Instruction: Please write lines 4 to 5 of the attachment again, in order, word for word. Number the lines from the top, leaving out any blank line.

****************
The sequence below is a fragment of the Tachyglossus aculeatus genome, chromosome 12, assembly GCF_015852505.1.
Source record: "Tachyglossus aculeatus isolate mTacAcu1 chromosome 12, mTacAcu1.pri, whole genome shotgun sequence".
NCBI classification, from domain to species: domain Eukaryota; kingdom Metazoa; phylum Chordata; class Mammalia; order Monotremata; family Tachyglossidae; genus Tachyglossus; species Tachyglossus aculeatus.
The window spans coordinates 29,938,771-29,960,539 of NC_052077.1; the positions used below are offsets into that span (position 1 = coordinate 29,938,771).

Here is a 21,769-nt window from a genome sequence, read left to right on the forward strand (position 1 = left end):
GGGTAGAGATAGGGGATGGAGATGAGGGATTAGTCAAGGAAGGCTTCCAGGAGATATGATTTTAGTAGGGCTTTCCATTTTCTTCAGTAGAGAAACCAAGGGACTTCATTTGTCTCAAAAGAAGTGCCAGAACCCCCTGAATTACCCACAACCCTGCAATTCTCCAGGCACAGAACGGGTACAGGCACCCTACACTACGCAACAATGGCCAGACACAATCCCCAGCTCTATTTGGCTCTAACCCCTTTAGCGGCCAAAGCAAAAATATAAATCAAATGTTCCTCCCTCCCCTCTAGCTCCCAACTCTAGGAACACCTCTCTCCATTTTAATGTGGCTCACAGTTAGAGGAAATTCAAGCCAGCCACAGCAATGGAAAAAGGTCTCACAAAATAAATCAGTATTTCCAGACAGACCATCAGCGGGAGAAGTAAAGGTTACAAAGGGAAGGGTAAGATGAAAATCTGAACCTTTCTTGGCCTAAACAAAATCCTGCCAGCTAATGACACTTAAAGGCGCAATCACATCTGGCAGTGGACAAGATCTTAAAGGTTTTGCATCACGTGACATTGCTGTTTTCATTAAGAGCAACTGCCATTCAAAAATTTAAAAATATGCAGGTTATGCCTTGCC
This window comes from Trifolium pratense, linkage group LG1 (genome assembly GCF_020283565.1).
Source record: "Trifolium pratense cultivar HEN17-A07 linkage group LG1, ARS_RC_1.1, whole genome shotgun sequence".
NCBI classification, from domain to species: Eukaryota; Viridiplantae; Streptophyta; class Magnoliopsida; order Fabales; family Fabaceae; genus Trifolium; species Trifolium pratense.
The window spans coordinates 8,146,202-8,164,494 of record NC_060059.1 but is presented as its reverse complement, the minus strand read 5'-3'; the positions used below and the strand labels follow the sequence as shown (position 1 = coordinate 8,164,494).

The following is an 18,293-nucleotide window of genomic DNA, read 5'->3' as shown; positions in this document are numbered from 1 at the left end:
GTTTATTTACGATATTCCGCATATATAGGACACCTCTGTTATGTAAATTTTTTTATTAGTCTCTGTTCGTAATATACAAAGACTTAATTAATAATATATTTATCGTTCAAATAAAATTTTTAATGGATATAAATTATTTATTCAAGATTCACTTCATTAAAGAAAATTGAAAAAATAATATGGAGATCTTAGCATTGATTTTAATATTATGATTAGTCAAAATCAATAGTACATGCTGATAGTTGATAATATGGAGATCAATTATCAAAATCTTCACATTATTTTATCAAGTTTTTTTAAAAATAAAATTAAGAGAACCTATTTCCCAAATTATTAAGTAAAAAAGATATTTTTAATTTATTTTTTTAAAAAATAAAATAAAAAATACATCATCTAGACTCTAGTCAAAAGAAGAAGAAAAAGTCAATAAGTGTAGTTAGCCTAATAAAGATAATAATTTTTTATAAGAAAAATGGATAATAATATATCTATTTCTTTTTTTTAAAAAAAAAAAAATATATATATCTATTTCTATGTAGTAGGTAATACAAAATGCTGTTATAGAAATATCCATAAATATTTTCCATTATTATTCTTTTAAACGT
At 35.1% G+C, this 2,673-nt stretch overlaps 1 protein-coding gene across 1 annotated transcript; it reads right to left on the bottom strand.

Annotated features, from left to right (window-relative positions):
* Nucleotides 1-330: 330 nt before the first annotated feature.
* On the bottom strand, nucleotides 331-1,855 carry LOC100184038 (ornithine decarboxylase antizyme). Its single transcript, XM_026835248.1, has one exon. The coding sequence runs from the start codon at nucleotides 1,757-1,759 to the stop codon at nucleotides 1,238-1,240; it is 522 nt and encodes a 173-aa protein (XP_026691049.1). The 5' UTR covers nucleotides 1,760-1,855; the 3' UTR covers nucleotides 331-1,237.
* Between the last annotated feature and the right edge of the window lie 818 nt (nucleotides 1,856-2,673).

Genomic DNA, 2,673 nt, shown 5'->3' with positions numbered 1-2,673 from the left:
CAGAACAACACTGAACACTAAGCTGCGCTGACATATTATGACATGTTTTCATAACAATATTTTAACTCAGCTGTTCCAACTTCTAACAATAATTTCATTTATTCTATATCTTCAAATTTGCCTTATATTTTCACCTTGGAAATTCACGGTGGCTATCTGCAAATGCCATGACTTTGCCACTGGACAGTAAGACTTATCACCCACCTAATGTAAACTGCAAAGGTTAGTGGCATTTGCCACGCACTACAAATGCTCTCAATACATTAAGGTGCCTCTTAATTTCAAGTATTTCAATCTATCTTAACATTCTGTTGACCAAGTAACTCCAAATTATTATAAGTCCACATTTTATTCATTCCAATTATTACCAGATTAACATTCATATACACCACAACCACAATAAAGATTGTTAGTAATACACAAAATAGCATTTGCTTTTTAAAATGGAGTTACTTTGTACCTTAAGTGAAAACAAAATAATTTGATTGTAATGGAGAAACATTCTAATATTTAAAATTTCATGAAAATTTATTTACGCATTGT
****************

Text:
The window spans coordinates 29,938,771-29,960,539 of NC_052077.1; the positions used below are offsets into that span (position 1 = coordinate 29,938,771).

Here is a 21,769-nt window from a genome sequence, read left to right on the forward strand (position 1 = left end):